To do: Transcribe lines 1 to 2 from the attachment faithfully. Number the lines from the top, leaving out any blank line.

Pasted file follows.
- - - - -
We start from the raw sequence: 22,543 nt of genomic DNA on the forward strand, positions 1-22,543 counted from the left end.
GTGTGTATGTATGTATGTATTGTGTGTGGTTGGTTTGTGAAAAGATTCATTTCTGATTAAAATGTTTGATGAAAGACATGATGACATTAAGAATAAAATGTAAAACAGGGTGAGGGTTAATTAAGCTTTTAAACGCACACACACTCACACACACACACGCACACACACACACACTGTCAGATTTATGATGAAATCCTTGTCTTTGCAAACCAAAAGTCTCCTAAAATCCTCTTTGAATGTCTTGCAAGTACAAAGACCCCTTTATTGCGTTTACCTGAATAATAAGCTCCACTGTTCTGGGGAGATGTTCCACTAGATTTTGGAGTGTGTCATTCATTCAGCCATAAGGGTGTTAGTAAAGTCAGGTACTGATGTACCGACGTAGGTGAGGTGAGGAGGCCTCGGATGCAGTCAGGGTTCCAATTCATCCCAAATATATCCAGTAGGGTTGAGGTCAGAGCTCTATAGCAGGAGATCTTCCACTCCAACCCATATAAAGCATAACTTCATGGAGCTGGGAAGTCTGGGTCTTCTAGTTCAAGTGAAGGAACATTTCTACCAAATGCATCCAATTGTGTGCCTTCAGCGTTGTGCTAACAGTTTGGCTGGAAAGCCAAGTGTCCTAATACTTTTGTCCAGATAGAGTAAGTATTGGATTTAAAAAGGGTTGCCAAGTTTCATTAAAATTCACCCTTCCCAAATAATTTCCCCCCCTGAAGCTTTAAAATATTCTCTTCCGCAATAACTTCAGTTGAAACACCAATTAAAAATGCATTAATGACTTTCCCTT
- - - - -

We start from the raw sequence: 22,543 nt of genomic DNA on the forward strand, positions 1-22,543 counted from the left end.
GTGTGTATGTATGTATGTATTGTGTGTGGTTGGTTTGTGAAAAGATTCATTTCTGATTAAAATGTTTGATGAAAGACATGATGACATTAAGAATAAAATGTAAAACAGGGTGAGGGTTAATTAAGCTTTTAAACGCACACACACTCACACACACACACGCACACACACACACACTGTCAGATTTATGATGAAATCCTTGTCTTTGCAAACCAAAAGTCTCCTAAAATCCTCTTTGAATGTCTTGCAAGTACAAAGACCCCTTTATTGCGTTTACCTGAATAATAAGCTCCACTGTTCTGGGGAGATGTTCCACTAGATTTTGGAGTGTGTCATTCATTCAGCCATAAGGGTGTTAGTAAAGTCAGGTACTGATGTACCGACGTAGGTGAGGTGAGGAGGCCTCGGATGCAGTCAGGGTTCCAATTCATCCCAAATATATCCAGTAGGGTTGAGGTCAGAGCTCTATAGCAGGAGATCTTCCACTCCAACCCATATAAAGCATAACTTCATGGAGCTGGGAAGTCTGGGTCTTCTAGTTCAAGTGAAGGAACATTTCTACCAAATGCATCCAATTGTGTGCCTTCAGCGTTGTGCTAACAGTTTGGCTGGAAAGCCAAGTGTCCTAATACTTTTGTCCAGATAGAGTAAGTATTGGATTTAAAAAGGGTTGCCAAGTTTCATTAAAATTCACCCTTCCCAAATAATTTCCCCCCCTGAAGCTTTAAAATATTCTCTTCCGCAATAACTTCAGTTGAAACACCAATTAAAAATGCATTAATGACTTTCCCTT